In 2018, we launched the outdoor food industry’s first biodegradable pouch. When researching which materials to use, we found a lot of confusing terminology clouding the makeup of ‘eco-friendly’ packaging. From there, we moved to a pouch which was 100% compostable instead, and breaks down within a year, only leaving behind biological residue. At the moment, fully compostable packaging can’t handle the hot water used to rehydrate our meals, so they have to be cooked in a pan. While this can be off-putting for particularly weight-sensitive expeditioners, we try to encourage those on the fence to buy meals in our compostable packaging, but to take one standard pouch too, which can be washed and reused as a container for each meal. It’s not perfect, but it’s a step in the right direction.
6. Custom packing
Since Firepot’s inception, we have worked with expedition and race organisers to minimise packaging when our food is bought in bulk. In 2018, when Leo Houlding, Mark Seddon and Jean Burgun climbed Antarctica’s famous Spectre rock spire, we packed three portions into each bag. This meant their pack was 10kg lighter, and saved 10kg of packaging from ending up in landfill. For the Great Norse Run — a 209-mile, ten-day run across Iceland’s glaciers and lava fields — we have packed as many as thirty meals into one bag, allowing us to feed many more people in one go, without the extra waste. A handful of other organisations and individuals that we work with are starting to follow suit.
7. Unique, low-impact technology
At Firepot, we have developed our own dehydration technology, which is much more energy-efficient than the more common process of freeze-drying. In simple terms, our system dehydrates by blowing warm air over our hand-cooked meals. It is a gentler process that allows us to keep the natural texture of our food. What’s more, designing and building our own dryers gives us the ability to control how much energy we use at any one time. Using a custom-built heat management system, we can radically reduce the electrical load required to dry a Firepot meal. As we continue to develop our dehydration technology, we are better able to reduce our energy intake.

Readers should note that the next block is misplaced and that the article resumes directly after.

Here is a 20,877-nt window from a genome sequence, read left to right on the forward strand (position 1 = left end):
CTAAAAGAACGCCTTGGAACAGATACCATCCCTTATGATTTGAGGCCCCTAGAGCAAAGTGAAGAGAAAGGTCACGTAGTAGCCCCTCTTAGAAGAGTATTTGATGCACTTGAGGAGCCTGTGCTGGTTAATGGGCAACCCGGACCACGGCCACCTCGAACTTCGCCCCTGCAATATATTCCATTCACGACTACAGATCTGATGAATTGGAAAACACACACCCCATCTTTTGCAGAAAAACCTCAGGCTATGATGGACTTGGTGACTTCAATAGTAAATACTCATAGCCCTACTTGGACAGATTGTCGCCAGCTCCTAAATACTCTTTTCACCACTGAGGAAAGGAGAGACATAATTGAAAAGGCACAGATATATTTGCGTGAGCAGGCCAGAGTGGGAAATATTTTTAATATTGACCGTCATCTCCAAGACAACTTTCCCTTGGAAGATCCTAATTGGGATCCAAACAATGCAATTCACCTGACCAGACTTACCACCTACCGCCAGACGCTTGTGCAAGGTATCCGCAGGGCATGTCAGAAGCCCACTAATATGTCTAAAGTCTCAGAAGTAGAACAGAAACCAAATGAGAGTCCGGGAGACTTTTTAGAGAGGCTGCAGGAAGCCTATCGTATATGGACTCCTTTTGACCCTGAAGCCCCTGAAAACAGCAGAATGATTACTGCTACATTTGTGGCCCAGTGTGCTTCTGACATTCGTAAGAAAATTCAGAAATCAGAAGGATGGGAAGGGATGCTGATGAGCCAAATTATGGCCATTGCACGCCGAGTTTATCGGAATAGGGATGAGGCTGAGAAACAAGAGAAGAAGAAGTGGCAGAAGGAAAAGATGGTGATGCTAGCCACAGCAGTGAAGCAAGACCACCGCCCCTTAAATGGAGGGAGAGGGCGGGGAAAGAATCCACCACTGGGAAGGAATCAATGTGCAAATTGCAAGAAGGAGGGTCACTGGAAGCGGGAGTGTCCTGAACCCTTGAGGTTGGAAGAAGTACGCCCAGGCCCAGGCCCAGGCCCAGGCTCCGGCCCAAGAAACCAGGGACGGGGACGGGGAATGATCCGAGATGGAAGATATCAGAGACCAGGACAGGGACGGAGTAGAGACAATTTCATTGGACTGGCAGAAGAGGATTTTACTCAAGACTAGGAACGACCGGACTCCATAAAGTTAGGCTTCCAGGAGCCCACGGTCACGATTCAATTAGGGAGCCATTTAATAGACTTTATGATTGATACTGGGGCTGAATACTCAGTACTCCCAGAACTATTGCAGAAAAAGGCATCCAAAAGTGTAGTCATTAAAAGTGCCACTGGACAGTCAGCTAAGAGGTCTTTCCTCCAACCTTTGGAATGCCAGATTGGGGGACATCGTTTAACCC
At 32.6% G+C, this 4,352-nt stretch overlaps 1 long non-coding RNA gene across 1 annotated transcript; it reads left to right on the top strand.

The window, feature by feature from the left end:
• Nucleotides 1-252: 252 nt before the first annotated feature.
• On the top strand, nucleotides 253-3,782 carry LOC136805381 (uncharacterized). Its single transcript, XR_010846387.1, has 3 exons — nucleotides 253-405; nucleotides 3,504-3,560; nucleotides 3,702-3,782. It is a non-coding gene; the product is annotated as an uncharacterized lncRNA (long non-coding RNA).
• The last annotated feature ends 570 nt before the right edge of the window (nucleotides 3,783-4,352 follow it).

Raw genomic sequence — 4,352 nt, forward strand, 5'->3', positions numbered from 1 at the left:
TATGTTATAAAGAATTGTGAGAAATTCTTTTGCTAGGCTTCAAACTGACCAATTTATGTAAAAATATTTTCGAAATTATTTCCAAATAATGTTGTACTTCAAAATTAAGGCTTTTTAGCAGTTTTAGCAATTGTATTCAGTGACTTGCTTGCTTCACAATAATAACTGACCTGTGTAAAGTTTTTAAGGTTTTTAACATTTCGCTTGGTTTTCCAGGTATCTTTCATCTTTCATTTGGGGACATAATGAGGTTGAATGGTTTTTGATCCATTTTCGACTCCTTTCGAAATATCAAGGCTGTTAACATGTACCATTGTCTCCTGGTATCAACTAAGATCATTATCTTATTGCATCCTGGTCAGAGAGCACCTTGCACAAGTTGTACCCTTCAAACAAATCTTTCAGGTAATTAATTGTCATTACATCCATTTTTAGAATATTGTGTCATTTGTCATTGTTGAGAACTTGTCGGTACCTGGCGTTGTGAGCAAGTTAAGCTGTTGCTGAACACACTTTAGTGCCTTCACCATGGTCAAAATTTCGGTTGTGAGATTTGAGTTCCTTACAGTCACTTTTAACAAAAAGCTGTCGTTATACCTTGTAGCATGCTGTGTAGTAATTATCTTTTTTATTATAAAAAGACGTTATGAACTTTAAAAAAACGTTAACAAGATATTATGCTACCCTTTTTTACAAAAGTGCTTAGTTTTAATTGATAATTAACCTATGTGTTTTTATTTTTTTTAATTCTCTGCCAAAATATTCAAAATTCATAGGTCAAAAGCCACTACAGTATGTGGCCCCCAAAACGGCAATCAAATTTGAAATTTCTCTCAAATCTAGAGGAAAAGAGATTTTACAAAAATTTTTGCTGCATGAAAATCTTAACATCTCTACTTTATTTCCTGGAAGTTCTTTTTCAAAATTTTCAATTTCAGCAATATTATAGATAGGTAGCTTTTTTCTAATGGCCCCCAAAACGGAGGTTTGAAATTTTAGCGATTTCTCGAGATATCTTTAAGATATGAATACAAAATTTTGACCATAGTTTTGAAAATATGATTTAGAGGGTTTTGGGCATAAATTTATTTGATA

8. No to palm oil
Palm oil is the world’s most widely used vegetable oil. It is found in 50% of packaged products in our supermarket aisles, from shampoo to chocolate bars. Despite efforts to stimulate sustainable palm oil production, the industry is still driving the destruction of rainforests in much of the southern hemisphere. With viable alternatives available, including rapeseed and olive oil, it is our principle to never use palm oil in any of our meals.
9. Opting for meat alternatives
Cutting meat out — even for the odd meal or two — is a great way to reduce individual carbon output. In an analysis of one team participating in the 2020 Talisker Whisky Atlantic Challenge, data analytics firm Sustainit found that Firepot’s vegan meals emitted over four times less carbon than meals containing meat. If all the boats racing in the race that year had opted for plant-based meals, over 19 tonnes of CO2 emissions would have been cut across the fleet — equivalent to 17 return flights from the UK to the Caribbean.
More than one third of our customer base now opts for vegan-only meals. We use sustainable soya, offering an ethical protein base for plant-based adventurers. By the end of 2021, we will have introduced four new vegan recipes to our menu, taking us to an industry-leading total of eleven vegan meals.
10. Supporting green expeditions
We actively choose to support groups or individuals campaigning to raise awareness of the climate crisis, or performing critical scientific research in this area. Pedal4Parks — a world first cycle across land and sea from the Orkney Isles down to the Isles of Scilly, which took place this summer — is one such example. Primarily an expedition to raise awareness of how human interference is impacting the UK’s parks, green spaces and marine environments, the ultimate aim of the expedition was to raise investigation into scalable solutions to protect, regenerate and restore these areas. The outdoor community has long been aware of the importance and benefits of a healthy natural environment, but we've been heartened to see a huge increase in the number of climate-focused adventures over the last couple of years.
Professional images by Ian Finch, Anna Blackwell, Martin Hartley, Clement Hodgkinson, and Amber Munro-Fellowes